Whether driving in runs is more of a skill or a product of opportunity is open to debate. What cannot be denied is that Albert Pujols has been very good at it for a very long time.
Pujols, who ranks fourth on Major League Baseball’s all-time RBI list behind Hank Aaron (2,297), Babe Ruth (2,213) and Alex Rodriguez (2,086), slammed a 2-and-0 fastball from left-hander Ryan Carpenter 415 feet into the left-field seats for the 639th homer and 3,107th hit of his career.
The hit, which snapped an 0-for-15 skid, vaulted Pujols into another exclusive club: He joins Aaron and Rodriguez as the only players with 600 homers, 3,000 hits and 2,000 RBIs.
“There are some 20,000 players who have played this game and to be the [fourth] one on that list … that’s amazing,” Pujols said. “I know right now there are a lot of geniuses who don’t want to give credit for RBIs, which I don’t understand, because that’s how you win games, by driving in runs and scoring runs.
“I thank God for the ability and the talent. I thank my family and my wife and kids, my coaching staff, the players. You don’t accomplish it by yourself. You have to have guys on base and get the opportunity to drive them in. Look at that number. That’s a big number.”
There was no doubt Pujols’ homer, one of five hit by the Angels, was leaving the yard. Pujols flipped his bat toward the Angels dugout after his violent swing, rounded the bases and gave Mike Trout a hearty hug before exchanging high-fives with teammates.
“It’s unbelievable, to be honest — 2,000 RBIs, that’s a huge number,” said Trout, who has 668 RBIs in eight-plus seasons. “It’s obviously a huge accomplishment for him. I’m just very fortunate to be a part of it, to see it. I don’t think I’ll ever see it again in my lifetime.”
The ball, which was not authenticated by MLB, was retrieved by Ely Hydes, a shaggy-haired fan who identified himself to local media as a law student. But the ball was not returned to Pujols despite extensive efforts by Tigers and Angels officials to exchange it for signed memorabilia and a meeting with Pujols.
“I don’t care about money; I don’t want anything out of this,” Hydes said in a television interview. “It’s folklore. I love it. I’ve never caught a foul ball in a thousand games. What a first.”
Pujols did not push Hydes for the ball. Nor was he angry at him.
“I told the guys, just let him have it — he can have a great piece of history,” Pujols said. “When he looks at the ball, he can remember this game. We play this game for the fans. If they want to keep it, I think they have a right to.”
Angels manager Brad Ausmus, a former catcher who played 18 major league seasons, was on teams that Pujols collected 83 RBIs against. He said it was nice to see the slugger notch RBI No. 2,000 wearing the same uniform.
“I played against Albert for a long time when we were both in the National League Central, and he is one of the greatest hitters to ever walk the planet, without question,” Ausmus said. “It’s such an elite group. In 150 years, [four] guys have now done it. It’s unbelievable.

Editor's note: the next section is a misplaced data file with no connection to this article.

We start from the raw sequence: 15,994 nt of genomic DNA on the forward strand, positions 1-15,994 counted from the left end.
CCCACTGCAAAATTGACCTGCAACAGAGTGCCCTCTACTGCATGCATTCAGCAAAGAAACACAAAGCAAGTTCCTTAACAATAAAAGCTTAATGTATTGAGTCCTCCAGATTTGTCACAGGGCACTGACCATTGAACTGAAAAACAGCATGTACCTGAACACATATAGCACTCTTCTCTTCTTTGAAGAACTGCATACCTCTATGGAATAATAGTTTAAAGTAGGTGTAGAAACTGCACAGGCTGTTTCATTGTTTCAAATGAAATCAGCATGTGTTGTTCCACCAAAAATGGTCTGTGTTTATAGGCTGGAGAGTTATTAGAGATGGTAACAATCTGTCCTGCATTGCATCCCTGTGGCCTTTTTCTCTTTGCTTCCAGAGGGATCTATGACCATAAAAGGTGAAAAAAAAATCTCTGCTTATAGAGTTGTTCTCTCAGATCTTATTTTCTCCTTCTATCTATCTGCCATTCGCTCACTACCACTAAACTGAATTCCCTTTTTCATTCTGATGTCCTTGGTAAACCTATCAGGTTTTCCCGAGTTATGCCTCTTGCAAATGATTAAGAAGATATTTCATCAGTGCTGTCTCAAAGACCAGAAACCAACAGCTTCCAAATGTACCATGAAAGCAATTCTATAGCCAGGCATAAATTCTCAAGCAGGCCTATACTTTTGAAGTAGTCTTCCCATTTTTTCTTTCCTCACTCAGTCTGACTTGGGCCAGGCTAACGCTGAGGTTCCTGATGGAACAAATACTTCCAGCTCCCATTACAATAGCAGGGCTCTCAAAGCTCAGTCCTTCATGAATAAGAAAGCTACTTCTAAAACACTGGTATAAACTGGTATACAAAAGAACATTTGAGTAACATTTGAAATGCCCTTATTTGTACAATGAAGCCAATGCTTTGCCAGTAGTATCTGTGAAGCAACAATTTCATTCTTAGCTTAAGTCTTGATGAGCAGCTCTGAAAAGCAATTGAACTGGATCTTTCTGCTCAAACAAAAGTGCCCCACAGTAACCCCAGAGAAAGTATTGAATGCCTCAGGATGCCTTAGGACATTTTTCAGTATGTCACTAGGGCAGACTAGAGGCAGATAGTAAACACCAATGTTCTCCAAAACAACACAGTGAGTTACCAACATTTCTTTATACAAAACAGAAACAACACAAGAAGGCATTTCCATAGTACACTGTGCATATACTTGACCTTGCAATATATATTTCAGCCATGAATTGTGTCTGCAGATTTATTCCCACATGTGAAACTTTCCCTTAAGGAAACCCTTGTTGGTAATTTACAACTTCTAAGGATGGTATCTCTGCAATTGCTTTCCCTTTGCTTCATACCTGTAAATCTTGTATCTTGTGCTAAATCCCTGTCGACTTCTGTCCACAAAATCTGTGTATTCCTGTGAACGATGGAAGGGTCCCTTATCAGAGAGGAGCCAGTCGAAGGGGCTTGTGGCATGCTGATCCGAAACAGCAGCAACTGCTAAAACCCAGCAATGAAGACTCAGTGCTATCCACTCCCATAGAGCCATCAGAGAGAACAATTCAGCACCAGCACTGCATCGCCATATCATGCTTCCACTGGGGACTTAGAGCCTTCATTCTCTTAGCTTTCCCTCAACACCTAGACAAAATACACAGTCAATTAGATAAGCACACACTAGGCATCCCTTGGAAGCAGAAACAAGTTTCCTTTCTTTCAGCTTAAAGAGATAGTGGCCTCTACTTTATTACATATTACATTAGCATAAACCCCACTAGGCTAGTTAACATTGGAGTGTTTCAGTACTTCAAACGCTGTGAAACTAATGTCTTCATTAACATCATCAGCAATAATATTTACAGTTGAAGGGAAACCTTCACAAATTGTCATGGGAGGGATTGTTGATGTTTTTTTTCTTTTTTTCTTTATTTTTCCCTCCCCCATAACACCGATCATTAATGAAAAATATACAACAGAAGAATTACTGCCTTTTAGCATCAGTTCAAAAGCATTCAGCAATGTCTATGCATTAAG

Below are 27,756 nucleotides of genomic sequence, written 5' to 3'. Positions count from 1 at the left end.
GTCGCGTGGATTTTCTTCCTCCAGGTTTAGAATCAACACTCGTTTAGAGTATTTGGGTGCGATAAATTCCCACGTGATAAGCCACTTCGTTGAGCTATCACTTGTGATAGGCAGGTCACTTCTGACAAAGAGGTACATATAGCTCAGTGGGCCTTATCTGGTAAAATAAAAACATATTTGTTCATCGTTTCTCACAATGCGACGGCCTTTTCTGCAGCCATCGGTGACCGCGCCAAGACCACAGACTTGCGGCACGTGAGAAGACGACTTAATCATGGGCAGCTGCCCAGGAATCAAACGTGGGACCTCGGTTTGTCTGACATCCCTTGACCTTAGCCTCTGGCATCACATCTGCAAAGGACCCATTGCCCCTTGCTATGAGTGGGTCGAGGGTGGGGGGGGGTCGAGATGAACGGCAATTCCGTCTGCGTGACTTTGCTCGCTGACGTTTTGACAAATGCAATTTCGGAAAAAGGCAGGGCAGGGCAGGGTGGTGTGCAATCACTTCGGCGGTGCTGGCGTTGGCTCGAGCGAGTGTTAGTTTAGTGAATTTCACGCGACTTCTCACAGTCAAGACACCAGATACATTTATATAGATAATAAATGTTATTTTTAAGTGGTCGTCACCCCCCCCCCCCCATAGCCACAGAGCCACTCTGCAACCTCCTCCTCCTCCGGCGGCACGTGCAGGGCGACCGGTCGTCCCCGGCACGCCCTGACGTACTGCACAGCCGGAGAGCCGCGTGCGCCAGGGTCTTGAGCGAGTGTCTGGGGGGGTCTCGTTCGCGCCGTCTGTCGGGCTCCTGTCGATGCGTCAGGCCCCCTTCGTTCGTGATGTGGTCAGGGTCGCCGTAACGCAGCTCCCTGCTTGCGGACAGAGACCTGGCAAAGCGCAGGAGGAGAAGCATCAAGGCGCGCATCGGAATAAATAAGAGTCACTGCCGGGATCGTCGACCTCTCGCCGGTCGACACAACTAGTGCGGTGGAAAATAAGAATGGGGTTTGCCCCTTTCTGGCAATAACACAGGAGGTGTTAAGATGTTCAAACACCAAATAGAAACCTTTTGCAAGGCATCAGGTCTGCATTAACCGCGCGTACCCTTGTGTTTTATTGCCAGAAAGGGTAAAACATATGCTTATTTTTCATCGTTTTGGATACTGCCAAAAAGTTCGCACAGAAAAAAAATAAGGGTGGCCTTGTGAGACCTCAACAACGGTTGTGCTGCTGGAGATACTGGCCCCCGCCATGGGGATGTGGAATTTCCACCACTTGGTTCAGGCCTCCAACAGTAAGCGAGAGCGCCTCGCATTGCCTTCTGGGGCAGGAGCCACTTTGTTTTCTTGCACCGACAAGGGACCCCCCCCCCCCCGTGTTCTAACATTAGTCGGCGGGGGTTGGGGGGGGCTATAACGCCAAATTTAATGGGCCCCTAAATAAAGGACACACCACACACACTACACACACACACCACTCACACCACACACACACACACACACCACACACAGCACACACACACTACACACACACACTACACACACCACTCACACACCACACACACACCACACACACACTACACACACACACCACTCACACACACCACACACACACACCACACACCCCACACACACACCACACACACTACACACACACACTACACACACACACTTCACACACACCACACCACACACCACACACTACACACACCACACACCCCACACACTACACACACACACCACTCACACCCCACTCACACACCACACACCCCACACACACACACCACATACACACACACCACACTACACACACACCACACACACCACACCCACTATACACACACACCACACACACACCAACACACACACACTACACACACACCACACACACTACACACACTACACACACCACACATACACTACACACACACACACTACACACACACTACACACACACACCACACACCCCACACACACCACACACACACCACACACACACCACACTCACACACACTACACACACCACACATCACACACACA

“I know in this day and age they say RBIs are a product of opportunity when you get guys in scoring position, but guys like Albert drive guys in from first, and he’s driven himself in more than 600 times, so it’s extremely special.”
The latest Pujols milestone in a certain Hall-of-Fame career filled with them has rekindled the debate — fueled by mountains of advanced statistical data— about whether the accumulation of RBIs is driven more by skill or an abundance of opportunities.
“A thousand percent, that’s a skill,” Angels right fielder Kole Calhoun said. “You get hits, but the game is different when someone is on second base or guys are in scoring position. Watch any game. Guys pitch at 92 to 93 mph, and then a guy gets in scoring position and they are 95 to 97.
“Pitchers step up and don’t let runners score. Guys who get RBIs, it’s 100% a skill. When he comes up in those situations throughout his career, there are not many better guys to have up there.”
Pujols was baseball’s most feared right-handed hitter during his 11-year career (2001-2011) in St. Louis, nicknamed “The Machine” for his persistent power and production while winning three NL most valuable player awards and two World Series titles.
While his performance has tailed off since signing a 10-year, $240-million deal with the Angels before 2012, the numbers suggest that Pujols has always thrived in the clutch.
His career average with runners in scoring position (.313) is 12 points higher than his overall average (.301) and 19 points higher than his average with the bases empty (.294). He has a .317 mark with the bases loaded.
“I’ve been having this conversation for what feels like the last 15 years with different people,” Angels general manager Billy Eppler said. “You try to assess RBIs. They're obviously an outcome you want. You want to push runs across. You tend to look at RBI opportunities and what the frequency is on capitalizing on those opportunities, because it's not always equitable for everybody.
“But I do think that there's some hitters out there who do have an innate skill to drive a runner in. Usually it comes with high-contact hitters and hitters that can use foul line to foul line, who have the ability to have some bat range and manipulate the barrel.”